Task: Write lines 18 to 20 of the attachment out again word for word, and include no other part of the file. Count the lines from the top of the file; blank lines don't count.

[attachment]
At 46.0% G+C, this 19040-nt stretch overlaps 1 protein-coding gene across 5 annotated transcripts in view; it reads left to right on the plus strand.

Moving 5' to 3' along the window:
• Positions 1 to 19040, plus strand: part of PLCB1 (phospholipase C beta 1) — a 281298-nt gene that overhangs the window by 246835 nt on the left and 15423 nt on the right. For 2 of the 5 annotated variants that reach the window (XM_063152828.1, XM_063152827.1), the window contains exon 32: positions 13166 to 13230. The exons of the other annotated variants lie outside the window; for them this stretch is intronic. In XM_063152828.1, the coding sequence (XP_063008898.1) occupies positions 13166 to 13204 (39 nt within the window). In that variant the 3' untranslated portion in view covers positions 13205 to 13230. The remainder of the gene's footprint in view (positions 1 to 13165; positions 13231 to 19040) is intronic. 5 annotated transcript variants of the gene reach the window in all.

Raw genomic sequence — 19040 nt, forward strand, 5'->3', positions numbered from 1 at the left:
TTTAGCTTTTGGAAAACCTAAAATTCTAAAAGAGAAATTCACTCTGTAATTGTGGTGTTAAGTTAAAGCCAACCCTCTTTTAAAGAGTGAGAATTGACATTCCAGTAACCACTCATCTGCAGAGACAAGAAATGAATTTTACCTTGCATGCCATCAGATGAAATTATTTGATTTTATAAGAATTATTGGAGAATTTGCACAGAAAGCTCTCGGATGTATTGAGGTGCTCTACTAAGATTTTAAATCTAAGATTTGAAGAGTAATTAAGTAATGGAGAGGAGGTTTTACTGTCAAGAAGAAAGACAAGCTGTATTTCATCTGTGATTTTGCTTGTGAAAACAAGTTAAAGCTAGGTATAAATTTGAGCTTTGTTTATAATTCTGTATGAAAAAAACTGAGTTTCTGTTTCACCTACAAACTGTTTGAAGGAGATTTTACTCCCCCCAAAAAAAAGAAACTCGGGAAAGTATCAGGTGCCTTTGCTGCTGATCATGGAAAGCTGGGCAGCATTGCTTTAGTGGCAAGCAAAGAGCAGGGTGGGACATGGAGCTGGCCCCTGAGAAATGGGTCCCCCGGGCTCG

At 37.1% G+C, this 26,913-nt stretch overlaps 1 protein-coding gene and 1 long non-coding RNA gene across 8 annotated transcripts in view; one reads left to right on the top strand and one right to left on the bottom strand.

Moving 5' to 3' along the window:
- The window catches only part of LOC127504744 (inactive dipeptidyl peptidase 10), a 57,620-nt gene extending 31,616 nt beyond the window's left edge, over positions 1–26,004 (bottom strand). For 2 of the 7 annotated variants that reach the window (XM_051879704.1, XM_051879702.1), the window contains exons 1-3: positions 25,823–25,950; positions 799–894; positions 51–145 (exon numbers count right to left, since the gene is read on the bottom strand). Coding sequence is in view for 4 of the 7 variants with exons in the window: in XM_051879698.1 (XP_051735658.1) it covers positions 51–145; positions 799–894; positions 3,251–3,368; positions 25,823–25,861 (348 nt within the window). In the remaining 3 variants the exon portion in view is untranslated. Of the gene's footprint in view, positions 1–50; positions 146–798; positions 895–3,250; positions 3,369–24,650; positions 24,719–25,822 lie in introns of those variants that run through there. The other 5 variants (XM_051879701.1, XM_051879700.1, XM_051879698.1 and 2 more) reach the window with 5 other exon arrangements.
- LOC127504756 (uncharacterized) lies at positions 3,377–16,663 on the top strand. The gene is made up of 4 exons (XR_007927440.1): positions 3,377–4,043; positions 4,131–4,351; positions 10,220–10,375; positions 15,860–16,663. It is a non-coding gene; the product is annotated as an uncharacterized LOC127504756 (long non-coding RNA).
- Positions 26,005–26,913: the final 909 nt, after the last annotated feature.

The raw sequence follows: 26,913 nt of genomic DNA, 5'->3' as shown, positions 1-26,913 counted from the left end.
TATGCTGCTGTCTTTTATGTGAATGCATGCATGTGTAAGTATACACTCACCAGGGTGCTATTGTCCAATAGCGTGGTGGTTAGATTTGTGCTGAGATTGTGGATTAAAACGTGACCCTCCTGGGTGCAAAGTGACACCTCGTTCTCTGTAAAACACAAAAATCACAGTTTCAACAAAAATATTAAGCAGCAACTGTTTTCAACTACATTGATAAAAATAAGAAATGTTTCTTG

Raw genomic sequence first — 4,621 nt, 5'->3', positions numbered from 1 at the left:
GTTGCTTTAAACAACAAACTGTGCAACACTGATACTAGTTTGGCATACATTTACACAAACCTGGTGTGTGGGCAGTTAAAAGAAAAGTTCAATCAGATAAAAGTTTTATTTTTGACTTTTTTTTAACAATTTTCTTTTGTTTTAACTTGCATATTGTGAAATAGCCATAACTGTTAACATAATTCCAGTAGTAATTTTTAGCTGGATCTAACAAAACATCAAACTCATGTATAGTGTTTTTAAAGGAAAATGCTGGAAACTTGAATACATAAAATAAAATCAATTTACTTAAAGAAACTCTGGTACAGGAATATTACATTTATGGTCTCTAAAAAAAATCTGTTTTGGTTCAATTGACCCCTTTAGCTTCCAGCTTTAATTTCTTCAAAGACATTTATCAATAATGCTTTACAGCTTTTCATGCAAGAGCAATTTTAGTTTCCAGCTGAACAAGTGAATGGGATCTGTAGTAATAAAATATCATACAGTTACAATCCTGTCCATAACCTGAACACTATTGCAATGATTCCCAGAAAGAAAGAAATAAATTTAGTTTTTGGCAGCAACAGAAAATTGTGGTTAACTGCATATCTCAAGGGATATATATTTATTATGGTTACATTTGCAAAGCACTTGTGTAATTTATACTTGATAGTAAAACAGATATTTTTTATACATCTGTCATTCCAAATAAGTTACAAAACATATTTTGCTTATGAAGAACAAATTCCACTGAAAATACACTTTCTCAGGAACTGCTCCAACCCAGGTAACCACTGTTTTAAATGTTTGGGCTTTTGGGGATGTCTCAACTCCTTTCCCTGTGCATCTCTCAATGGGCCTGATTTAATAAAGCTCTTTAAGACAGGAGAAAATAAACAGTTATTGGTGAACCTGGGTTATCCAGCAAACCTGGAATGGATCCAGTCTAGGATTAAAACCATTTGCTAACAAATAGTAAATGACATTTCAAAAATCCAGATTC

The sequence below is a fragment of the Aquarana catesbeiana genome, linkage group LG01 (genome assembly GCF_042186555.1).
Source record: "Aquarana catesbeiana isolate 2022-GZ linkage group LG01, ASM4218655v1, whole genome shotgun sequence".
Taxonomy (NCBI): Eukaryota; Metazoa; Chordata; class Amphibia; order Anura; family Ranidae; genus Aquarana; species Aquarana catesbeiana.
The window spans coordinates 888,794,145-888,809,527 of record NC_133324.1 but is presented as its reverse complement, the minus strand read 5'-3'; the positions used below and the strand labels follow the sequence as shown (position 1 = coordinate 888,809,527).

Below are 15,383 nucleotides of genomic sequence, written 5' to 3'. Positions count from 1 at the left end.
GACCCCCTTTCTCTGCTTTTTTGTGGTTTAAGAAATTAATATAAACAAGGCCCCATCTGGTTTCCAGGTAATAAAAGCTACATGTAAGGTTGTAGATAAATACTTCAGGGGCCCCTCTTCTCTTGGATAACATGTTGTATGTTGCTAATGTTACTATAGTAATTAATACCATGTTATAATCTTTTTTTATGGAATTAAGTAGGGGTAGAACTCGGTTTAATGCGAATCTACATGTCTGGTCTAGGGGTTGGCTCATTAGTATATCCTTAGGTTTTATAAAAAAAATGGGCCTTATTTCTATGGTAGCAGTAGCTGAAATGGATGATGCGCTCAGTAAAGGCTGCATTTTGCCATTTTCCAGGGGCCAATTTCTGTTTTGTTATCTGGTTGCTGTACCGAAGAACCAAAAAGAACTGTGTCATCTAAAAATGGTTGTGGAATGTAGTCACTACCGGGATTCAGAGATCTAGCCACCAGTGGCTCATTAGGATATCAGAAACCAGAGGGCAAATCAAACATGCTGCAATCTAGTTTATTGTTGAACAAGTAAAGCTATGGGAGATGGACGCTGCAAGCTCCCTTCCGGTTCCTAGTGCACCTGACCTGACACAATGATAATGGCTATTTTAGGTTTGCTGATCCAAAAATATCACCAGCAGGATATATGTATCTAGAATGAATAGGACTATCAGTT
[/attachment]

The window spans coordinates 888,794,145-888,809,527 of record NC_133324.1 but is presented as its reverse complement, the minus strand read 5'-3'; the positions used below and the strand labels follow the sequence as shown (position 1 = coordinate 888,809,527).

Below are 15,383 nucleotides of genomic sequence, written 5' to 3'. Positions count from 1 at the left end.
GACCCCCTTTCTCTGCTTTTTTGTGGTTTAAGAAATTAATATAAACAAGGCCCCATCTGGTTTCCAGGTAATAAAAGCTACATGTAAGGTTGTAGATAAATACTTCAGGGGCCCCTCTTCTCTTGGATAACATGTTGTATGTTGCTAATGTTACTATAGTAATTAATACCATGTTATAATCTTTTTTTATGGAATTAAGTAGGGGTAGAACTCGGTTTAATGCGAATCTACATGTCTGGTCTAGGGGTTGGCTCATTAGTATATCCTTAGGTTTTATAAAAAAAATGGGCCTTATTTCTATGGTAGCAGTAGCTGAAATGGATGATGCGCTCAGTAAAGGCTGCATTTTGCCATTTTCCAGGGGCCAATTTCTGTTTTGTTATCTGGTTGCTGTACCGAAGAACCAAAAAGAACTGTGTCATCTAAAAATGGTTGTGGAATGTAGTCACTACCGGGATTCAGAGATCTAGCCACCAGTGGCTCATTAGGATATCAGAAACCAGAGGGCAAATCAAACATGCTGCAATCTAGTTTATTGTTGAACAAGTAAAGCTATGGGAGATGGACGCTGCAAGCTCCCTTCCGGTTCCTAGTGCACCTGACCTGACACAATGATAATGGCTATTTTAGGTTTGCTGATCCAAAAATATCACCAGCAGGATATATGTATCTAGAATGAATAGGACTATCAGTT